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Spying's New Frontier: Private Firm Collects Data on 'Every American Adult'

"We have data on that 21-year-old who's living at home with mom and dad"

One company has pioneered the powerful new industry known as data-fusion. (Photo: Janne Hellsten/flickr/cc)

The fight for internet privacy has focused much of its attention on government surveillance, but mass data collection is done by private companies as well—and one such firm has "centralized and weaponized" all that information for its customers, Bloomberg reports on Friday.

In fact, it has already built a profile on "every American adult," Bloomberg writes.

While "professional snoops" have trawled through public and nonpublic records databases to amass information on people for more than a decade, Bloomberg's David Gauvey Herbert highlights the company that has turned it into a powerful new industry for private investigators, government agencies, debt collectors, and other customers:

For more than a decade, professional snoops have been able to search troves of public and nonpublic records—known addresses, DMV records, photographs of a person’s car—and condense them into comprehensive reports costing as little as $10.

[....] IDI, a year-old company in the so-called data-fusion business, is the first to centralize and weaponize all that information for its customers. The Boca Raton, Fla., company's database service, idiCORE, combines public records with purchasing, demographic, and behavioral data.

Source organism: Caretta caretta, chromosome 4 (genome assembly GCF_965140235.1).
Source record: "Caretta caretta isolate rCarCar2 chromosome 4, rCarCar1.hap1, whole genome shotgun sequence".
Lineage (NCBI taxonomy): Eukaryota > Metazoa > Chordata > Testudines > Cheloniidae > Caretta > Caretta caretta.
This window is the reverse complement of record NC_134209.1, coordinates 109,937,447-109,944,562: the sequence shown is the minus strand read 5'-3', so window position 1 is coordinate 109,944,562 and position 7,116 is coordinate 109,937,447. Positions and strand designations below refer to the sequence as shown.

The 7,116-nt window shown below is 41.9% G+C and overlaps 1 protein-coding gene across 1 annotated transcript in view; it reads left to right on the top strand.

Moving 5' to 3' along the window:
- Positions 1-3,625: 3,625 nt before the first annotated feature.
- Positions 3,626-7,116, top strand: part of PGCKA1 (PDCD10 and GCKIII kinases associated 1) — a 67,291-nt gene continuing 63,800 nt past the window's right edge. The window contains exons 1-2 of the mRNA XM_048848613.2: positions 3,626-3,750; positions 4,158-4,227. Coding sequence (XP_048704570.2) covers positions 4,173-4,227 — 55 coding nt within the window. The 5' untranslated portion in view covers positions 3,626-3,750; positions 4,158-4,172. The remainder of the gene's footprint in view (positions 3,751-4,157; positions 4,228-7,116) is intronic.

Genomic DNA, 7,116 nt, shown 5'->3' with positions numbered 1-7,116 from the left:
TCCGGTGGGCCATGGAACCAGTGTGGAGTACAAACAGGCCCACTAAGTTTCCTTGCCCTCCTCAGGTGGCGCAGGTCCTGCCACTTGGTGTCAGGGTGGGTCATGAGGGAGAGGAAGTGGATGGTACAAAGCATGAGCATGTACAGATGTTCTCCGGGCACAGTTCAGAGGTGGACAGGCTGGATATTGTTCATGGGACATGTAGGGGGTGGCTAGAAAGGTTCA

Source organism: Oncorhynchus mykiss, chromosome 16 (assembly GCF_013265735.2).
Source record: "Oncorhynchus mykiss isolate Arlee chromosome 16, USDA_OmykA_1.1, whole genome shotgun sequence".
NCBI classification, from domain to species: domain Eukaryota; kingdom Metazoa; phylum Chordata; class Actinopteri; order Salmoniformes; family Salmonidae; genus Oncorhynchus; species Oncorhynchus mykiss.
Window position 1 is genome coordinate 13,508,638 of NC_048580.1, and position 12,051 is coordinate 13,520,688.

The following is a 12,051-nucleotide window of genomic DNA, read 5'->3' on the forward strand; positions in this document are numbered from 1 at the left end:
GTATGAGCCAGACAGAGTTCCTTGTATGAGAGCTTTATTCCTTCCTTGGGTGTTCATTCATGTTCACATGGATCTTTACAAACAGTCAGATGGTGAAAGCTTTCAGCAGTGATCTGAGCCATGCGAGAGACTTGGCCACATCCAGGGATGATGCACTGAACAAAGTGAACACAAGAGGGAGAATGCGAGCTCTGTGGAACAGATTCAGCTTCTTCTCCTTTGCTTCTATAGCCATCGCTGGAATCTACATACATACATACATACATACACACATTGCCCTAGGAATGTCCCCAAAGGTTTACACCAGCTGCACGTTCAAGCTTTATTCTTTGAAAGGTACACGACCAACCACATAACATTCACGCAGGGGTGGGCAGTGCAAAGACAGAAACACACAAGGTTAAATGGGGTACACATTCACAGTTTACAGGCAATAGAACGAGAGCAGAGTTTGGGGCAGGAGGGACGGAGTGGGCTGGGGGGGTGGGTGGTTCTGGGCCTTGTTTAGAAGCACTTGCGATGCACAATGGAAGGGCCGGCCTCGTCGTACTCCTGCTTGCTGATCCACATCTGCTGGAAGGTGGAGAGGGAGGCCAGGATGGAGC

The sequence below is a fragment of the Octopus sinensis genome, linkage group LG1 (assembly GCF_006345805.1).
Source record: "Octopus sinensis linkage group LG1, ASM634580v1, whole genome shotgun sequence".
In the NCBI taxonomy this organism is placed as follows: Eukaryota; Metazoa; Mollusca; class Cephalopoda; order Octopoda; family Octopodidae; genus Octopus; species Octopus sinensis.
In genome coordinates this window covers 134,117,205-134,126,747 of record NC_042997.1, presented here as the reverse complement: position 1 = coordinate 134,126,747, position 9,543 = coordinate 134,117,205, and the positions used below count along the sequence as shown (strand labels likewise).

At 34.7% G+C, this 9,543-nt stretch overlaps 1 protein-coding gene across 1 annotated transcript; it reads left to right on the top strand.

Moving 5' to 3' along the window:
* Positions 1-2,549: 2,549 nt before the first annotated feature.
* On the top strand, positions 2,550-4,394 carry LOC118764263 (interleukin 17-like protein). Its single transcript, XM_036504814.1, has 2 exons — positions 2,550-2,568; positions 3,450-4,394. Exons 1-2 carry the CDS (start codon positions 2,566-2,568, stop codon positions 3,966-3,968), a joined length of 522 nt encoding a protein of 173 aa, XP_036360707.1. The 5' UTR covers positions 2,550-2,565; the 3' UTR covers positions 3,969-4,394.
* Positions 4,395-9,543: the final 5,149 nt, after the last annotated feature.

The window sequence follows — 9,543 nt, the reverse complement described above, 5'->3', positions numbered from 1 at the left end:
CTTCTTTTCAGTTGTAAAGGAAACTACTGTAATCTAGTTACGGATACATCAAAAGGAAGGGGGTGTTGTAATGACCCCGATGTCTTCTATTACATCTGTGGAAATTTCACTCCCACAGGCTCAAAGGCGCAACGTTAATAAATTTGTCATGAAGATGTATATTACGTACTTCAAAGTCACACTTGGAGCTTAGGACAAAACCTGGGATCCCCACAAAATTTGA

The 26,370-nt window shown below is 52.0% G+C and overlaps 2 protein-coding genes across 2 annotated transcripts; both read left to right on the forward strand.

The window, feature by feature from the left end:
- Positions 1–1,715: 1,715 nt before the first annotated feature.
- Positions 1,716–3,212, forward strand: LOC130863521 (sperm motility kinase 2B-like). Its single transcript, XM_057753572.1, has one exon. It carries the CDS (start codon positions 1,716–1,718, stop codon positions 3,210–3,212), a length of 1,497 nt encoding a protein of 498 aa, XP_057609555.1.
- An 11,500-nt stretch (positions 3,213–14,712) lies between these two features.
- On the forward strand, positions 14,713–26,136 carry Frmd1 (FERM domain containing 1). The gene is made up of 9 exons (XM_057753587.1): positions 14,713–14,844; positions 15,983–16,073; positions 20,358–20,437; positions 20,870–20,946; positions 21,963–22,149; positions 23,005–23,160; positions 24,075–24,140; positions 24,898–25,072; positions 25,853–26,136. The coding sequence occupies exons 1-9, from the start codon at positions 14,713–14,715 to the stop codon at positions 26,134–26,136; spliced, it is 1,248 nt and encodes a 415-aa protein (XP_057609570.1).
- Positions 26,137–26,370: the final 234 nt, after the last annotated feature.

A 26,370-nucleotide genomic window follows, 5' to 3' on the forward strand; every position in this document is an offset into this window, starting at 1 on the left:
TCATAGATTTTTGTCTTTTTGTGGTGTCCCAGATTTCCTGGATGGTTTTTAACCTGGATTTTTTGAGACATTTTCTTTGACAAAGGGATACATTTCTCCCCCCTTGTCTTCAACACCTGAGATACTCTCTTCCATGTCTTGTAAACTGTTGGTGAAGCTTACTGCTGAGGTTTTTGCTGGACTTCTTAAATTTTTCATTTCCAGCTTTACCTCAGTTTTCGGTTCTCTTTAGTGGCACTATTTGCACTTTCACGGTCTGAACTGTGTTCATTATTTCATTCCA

The company's CEO Derek Dubner told Herbert that IDI's profiles even extend to young adults who wouldn't be found in conventional databases.


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"We have data on that 21-year-old who's living at home with mom and dad," Dubner said.

The profiles reportedly include "all known addresses, phone numbers, and e-mail addresses; every piece of property ever bought or sold, plus related mortgages; past and present vehicles owned; criminal citations, from speeding tickets on up; voter registration; hunting permits; and names and phone numbers of neighbors."

"Besides pitching its databases to big-name P.I.s (Kroll, Control Risks), law firms, debt collectors, and government agencies, IDI says it's also targeting consumer marketers," Herbert writes.

IDI also owns two coupon companies that collect data on purchasing and behavioral trends.

Roger Kay, president of the consulting firm Endpoint Technologies Associates, explained that it's those capabilities in particular that make IDI so powerful—and so creepy.

"The cloud never forgets, and imperfect pictures of you composed from your data profile are carefully filled in over time," Kay said. "We're like bugs in amber, completely trapped in the web of our own data."

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